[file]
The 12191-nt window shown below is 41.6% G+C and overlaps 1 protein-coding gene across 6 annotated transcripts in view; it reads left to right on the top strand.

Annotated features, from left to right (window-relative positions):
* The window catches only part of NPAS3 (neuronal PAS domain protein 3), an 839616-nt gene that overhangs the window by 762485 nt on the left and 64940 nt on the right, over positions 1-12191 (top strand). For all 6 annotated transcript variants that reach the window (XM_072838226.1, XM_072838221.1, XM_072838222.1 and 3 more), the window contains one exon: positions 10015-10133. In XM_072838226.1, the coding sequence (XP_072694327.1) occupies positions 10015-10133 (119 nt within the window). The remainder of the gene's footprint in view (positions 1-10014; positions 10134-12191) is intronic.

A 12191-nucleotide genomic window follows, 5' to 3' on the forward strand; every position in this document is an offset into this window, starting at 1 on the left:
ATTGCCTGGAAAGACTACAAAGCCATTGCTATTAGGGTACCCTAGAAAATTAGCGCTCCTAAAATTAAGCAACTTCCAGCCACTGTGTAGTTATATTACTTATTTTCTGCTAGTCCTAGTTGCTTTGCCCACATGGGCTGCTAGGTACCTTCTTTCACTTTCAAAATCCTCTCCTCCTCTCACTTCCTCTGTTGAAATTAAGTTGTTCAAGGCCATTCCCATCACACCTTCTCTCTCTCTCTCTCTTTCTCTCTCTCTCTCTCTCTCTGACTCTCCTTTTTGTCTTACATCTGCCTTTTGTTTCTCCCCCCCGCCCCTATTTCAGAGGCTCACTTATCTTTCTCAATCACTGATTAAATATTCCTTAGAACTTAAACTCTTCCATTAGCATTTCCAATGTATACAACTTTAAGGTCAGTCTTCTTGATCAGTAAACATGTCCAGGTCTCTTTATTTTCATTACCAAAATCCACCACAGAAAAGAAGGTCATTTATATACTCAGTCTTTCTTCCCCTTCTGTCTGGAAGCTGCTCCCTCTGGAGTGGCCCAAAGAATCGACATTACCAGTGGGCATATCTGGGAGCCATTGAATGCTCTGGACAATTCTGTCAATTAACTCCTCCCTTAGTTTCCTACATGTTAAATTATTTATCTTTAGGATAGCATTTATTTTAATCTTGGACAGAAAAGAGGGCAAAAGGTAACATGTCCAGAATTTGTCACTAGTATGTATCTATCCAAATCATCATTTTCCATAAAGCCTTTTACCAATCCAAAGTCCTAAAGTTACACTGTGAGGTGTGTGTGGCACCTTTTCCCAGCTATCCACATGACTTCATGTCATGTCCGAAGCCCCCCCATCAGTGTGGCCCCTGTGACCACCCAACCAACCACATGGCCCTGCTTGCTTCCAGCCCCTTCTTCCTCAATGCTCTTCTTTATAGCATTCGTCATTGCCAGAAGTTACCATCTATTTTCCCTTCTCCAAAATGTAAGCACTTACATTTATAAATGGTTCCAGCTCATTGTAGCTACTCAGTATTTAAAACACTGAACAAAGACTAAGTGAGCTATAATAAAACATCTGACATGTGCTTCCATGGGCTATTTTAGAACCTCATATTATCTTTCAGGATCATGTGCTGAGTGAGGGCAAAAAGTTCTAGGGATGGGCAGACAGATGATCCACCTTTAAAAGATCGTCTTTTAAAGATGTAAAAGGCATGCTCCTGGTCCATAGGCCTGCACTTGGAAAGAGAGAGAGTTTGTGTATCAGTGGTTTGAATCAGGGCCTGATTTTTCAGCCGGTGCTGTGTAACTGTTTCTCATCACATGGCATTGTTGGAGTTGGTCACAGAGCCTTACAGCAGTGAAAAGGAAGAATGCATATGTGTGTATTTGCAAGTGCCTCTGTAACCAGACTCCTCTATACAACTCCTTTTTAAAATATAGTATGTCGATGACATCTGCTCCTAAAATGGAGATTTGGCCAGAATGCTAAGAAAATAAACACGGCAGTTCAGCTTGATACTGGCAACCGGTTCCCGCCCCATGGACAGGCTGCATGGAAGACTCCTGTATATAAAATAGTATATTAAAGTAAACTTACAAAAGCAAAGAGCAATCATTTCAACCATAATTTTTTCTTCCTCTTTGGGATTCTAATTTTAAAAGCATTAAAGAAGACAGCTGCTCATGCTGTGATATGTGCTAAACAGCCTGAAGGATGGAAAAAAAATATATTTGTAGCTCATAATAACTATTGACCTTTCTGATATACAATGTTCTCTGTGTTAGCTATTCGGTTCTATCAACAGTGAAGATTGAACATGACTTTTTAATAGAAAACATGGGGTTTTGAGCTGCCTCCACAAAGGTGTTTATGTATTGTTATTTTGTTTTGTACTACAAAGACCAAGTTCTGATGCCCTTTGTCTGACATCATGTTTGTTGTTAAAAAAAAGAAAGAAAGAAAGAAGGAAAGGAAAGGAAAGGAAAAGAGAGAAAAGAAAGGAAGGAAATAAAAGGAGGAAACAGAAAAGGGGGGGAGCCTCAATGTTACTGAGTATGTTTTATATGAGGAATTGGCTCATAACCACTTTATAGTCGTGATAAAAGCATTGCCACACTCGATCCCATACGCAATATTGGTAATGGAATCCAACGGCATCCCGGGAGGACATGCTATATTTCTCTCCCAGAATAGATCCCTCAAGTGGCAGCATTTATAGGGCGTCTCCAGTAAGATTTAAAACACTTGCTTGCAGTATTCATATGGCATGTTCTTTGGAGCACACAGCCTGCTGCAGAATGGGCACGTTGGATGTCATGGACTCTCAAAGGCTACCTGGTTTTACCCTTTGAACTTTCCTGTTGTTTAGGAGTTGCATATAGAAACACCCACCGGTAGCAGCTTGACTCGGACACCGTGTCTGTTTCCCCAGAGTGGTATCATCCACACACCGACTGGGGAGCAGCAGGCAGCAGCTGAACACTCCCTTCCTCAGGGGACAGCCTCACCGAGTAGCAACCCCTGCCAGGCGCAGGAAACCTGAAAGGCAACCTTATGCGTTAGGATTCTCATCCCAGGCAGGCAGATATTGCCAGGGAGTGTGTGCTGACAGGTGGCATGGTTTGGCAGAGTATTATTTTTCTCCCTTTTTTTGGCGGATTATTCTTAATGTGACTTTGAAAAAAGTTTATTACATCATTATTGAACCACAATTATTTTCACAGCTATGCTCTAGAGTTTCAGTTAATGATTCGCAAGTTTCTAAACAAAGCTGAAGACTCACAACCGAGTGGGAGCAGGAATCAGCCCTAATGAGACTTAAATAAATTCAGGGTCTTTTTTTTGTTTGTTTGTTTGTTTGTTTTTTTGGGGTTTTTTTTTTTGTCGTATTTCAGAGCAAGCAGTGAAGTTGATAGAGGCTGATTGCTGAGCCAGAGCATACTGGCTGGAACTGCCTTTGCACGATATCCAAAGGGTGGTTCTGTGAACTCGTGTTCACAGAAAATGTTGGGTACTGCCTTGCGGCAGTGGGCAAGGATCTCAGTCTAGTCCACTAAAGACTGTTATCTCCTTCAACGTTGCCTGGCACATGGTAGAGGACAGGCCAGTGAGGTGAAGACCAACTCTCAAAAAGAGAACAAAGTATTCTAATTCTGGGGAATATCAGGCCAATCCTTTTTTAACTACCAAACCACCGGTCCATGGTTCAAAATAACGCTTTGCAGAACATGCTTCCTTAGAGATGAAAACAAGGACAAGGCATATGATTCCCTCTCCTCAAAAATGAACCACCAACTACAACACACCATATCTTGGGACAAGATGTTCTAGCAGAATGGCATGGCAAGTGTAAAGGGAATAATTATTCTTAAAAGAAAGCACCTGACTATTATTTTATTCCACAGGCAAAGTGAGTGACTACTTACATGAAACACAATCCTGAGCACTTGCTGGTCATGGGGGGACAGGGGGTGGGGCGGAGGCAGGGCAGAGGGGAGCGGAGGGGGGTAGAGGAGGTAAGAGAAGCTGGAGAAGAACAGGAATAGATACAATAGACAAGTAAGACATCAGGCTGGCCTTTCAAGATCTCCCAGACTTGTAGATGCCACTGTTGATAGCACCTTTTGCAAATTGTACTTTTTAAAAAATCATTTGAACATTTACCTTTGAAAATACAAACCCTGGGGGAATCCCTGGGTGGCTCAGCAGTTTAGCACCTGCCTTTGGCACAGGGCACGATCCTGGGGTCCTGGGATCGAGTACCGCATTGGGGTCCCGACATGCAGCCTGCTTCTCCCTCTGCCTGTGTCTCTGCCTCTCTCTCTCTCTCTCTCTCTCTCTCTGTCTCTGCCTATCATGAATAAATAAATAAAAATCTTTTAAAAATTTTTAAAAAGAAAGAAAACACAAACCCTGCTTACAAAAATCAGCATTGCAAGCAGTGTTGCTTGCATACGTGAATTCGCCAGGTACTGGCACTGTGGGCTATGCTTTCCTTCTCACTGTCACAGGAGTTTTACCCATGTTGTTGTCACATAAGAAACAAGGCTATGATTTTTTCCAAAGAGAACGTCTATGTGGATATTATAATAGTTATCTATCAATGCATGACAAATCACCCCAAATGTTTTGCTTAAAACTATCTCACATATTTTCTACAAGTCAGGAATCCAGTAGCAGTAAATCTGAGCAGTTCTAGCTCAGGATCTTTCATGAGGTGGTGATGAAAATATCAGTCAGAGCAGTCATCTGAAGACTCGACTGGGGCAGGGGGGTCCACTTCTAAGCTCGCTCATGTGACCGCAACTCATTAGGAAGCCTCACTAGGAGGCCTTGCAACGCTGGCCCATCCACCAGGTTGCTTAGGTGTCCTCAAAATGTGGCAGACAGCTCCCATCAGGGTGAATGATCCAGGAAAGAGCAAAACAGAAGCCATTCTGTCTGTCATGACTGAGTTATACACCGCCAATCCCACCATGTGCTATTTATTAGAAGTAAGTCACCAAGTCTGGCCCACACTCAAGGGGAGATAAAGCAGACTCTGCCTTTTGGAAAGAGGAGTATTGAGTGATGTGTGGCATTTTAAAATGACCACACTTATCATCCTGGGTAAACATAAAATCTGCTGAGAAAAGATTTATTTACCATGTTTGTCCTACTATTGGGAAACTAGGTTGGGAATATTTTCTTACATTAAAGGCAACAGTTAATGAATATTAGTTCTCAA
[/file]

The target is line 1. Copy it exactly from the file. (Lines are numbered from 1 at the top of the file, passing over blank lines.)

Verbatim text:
The 12191-nt window shown below is 41.6% G+C and overlaps 1 protein-coding gene across 6 annotated transcripts in view; it reads left to right on the top strand.